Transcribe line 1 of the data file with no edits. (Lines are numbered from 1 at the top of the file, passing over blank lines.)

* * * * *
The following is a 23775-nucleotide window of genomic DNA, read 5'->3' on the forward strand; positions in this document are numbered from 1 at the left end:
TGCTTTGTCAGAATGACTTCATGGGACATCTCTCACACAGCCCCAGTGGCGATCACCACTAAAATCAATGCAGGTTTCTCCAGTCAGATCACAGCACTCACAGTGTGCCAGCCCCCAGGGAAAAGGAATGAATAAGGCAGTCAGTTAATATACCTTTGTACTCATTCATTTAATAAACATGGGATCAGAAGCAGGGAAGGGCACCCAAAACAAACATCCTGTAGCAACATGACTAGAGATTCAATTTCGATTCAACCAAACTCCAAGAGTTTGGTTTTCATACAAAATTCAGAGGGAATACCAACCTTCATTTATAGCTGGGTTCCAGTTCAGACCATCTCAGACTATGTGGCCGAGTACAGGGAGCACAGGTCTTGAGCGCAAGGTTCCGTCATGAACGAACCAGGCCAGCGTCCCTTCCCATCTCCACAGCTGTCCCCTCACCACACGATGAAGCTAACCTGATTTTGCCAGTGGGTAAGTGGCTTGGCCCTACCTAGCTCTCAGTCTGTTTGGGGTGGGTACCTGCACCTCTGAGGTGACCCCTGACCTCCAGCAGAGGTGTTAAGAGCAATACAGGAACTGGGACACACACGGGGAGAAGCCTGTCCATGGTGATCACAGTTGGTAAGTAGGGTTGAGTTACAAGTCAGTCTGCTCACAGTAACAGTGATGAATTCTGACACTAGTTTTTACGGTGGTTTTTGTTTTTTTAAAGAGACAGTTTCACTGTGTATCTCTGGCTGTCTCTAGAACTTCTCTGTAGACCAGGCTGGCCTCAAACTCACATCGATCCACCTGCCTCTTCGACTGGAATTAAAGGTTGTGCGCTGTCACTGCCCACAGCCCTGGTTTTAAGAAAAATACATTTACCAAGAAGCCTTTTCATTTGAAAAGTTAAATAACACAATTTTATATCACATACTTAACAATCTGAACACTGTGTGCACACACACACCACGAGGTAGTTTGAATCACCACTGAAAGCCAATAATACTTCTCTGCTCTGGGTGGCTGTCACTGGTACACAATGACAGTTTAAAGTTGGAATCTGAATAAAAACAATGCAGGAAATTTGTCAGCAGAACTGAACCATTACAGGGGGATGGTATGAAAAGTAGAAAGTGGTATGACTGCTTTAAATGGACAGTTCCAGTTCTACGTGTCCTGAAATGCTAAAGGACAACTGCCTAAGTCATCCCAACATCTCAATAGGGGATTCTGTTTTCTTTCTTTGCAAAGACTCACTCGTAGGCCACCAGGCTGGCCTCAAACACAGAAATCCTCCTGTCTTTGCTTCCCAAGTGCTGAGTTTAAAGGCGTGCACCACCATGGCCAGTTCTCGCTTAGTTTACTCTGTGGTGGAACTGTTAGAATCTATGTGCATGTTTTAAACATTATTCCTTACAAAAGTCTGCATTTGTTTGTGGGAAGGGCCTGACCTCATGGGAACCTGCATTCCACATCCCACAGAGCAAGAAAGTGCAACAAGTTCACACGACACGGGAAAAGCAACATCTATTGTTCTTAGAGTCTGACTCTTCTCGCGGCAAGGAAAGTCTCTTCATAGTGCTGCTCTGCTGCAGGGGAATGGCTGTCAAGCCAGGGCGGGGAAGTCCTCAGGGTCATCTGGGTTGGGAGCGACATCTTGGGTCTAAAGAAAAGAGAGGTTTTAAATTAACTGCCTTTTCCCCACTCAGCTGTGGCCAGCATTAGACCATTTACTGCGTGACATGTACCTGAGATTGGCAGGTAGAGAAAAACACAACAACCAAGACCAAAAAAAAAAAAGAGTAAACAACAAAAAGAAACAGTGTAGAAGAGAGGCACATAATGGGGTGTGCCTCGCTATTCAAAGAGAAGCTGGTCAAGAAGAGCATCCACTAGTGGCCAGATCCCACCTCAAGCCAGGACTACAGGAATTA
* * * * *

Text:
The following is a 23775-nucleotide window of genomic DNA, read 5'->3' on the forward strand; positions in this document are numbered from 1 at the left end: